- With a nearly Triple Plus (A++ to A+++) side one and a seriously good Double Plus (A++) side two, this copy will be very hard to beat – reasonably quiet vinyl too
- This may actually be their most well recorded album from the ’60s – it’s rich, smooth, sweet, open, natural, and very analog sounding
- We guarantee there is dramatically more presence and energy on this copy than others you’ve heard, and that’s especially true if you made the mistake of buying some Heavy Vinyl LP
- “The album captured the group’s rapidly evolving, very heavy live sound within the confines of some fairly traditional song structures, and left ample room for Slick and Marty Balin to express themselves vocally, with Balin turning in one of his most heartfelt and moving performances…”
This is not an easy album to find good sound for, and finding a copy with this kind of richness and transparency is nearly impossible. If you’re a fan, you’ll be hard pressed to do any better than this one.
We played a pile of these recently, and let me tell you — it is tough sledding finding good sounding copies of this one that play quietly. Of course, it didn’t surprise us too much having been through a number of shootouts for Surrealistic Pillow, but it was frustrating just the same.
The sound of the recording itself varies quite a bit from track to track, with songs like Lather sounding amazing but other tracks not so much. These crazy San Francisco hippies were high as a kite and running around with the Grateful Dead, so I’m guessing that getting audiophile quality sound onto vinyl was pretty far down their list of turn-ons. Still, they managed to produce an album with sonic qualities that should appeal to most audiophiles.
What amazing sides such as these have to offer is not hard to hear:
- The biggest, most immediate staging in the largest acoustic space
- The most Tubey Magic, without which you have almost nothing. CDs give you clean and clear. Only the best vintage vinyl pressings offer the kind of Tubey Magic that was on the tapes in 1968
- Tight, note-like, rich, full-bodied bass, with the correct amount of weight down low
- Natural tonality in the midrange — with all the instruments having the correct timbre
- Transparency and resolution, critical to hearing into the three-dimensional studio space
No doubt there’s more but we hope that should do for now. Playing the record is the only way to hear all of the qualities we discuss above, and playing the best pressings against a pile of other copies under rigorously controlled conditions is the only way to find a pressing that sounds as good as this one does.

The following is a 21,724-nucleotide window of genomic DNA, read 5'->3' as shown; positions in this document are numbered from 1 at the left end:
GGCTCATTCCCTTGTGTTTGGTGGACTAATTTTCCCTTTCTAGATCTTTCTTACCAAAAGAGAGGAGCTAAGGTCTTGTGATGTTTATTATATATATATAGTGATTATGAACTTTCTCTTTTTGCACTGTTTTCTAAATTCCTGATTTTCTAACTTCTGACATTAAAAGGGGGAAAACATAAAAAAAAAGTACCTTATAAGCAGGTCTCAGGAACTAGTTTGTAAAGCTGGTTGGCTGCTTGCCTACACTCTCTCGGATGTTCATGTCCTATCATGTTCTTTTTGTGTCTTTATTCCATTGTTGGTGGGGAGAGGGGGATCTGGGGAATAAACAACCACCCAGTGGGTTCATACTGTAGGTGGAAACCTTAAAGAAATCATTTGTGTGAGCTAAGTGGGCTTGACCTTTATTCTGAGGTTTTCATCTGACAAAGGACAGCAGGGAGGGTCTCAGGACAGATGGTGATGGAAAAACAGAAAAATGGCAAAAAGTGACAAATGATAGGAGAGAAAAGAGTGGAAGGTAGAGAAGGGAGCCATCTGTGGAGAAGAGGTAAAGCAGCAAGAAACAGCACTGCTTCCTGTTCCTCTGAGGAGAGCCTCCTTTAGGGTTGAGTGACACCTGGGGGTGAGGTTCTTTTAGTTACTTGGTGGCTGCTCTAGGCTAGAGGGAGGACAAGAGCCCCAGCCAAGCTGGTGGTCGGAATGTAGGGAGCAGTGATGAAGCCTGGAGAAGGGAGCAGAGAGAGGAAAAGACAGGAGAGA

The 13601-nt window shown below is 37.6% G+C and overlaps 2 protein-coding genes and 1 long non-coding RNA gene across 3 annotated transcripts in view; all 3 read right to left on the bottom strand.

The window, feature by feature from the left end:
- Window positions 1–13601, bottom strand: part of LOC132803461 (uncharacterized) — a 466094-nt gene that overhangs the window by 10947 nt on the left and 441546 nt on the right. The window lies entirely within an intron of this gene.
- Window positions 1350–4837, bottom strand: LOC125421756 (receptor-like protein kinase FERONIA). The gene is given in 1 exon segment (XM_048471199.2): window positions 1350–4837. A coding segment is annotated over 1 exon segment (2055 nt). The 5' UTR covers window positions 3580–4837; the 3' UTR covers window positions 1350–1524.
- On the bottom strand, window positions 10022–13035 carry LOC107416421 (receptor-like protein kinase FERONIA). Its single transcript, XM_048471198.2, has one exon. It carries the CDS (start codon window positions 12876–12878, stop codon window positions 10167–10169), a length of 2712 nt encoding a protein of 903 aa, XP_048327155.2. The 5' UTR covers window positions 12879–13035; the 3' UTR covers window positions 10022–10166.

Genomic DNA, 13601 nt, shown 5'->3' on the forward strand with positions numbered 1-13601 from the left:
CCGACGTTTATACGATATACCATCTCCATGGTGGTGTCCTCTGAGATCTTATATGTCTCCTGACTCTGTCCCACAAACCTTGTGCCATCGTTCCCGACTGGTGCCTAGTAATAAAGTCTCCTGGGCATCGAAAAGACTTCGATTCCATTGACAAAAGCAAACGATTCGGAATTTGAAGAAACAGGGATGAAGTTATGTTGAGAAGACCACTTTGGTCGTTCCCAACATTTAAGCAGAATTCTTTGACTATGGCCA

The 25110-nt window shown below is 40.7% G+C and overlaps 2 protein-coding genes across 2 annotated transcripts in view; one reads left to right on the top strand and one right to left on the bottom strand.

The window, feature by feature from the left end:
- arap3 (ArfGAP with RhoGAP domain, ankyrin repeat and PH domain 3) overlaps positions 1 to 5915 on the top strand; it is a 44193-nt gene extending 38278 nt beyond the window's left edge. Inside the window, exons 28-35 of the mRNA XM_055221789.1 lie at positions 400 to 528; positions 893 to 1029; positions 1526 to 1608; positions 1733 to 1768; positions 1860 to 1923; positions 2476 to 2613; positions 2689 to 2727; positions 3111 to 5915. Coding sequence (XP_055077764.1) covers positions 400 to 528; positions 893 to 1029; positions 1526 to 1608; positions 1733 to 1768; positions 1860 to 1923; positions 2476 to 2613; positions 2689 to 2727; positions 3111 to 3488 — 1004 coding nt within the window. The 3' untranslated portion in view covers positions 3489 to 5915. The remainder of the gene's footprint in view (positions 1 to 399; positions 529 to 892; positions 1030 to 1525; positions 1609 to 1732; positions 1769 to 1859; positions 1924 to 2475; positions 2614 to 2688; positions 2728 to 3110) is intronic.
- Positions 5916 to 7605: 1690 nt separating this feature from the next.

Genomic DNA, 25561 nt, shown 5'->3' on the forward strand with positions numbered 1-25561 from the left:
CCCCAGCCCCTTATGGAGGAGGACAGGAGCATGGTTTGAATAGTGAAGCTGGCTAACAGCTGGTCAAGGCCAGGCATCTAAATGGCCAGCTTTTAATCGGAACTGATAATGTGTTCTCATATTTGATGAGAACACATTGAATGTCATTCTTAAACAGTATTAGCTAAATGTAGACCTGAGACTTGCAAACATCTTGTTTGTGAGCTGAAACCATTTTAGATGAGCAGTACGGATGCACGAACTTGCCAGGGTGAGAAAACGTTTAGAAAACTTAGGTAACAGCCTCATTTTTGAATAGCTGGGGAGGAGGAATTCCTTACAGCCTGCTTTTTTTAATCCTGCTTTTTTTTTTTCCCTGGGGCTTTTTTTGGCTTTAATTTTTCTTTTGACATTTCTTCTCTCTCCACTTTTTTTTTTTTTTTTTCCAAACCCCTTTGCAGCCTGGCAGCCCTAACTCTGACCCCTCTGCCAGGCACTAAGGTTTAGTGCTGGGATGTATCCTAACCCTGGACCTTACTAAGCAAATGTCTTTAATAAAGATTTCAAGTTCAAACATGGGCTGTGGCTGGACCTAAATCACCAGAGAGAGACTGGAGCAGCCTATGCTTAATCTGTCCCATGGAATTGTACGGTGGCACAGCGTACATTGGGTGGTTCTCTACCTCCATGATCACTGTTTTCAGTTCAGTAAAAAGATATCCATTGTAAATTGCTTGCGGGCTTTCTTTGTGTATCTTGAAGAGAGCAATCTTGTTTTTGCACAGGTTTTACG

What We Listen For on Crown of Creation
- Energy for starters. What could be more important than the life of the music?
- Then: presence and immediacy. The vocals aren’t “back there” somewhere, lost in the mix. They’re front and center where any recording engineer worth his salt would put them.
- The Big Sound comes next — wall to wall, lots of depth, huge space, three-dimensionality, all that sort of thing.
- Then transient information — fast, clear, sharp attacks, not the smear and thickness so common to these LPs.
- Tight punchy bass — which ties in with good transient information, also the issue of frequency extension further down.
- Next: transparency — the quality that allows you to hear deep into the soundfield, showing you the space and air around all the instruments.
- Extend the top and bottom and voila, you have The Real Thing — an honest to goodness Hot Stamper.
Share a Little Joke
If You Feel
Crown of Creation
Ice Cream Phoenix
The House at Pooneil Corners
The overall album captured the group’s rapidly evolving, very heavy live sound within the confines of some fairly traditional song structures, and left ample room for Slick and Marty Balin to express themselves vocally, with Balin turning in one of his most heartfelt and moving performances on “If You Feel.” “Ice Cream Phoenix” pulses with energy and “Greasy Heart” became a concert standard for the group — the studio original of the latter is notable for Slick’s most powerful vocal performance since “Somebody to Love.” And the album’s big finish, “The House at Pooneil Corners,” seemed to fire on all cylinders, their amps cranked up to ten (maybe 11 for Casady), and Balin, Slick, and Kantner stretching out on the disjointed yet oddly compelling tune and lyrics.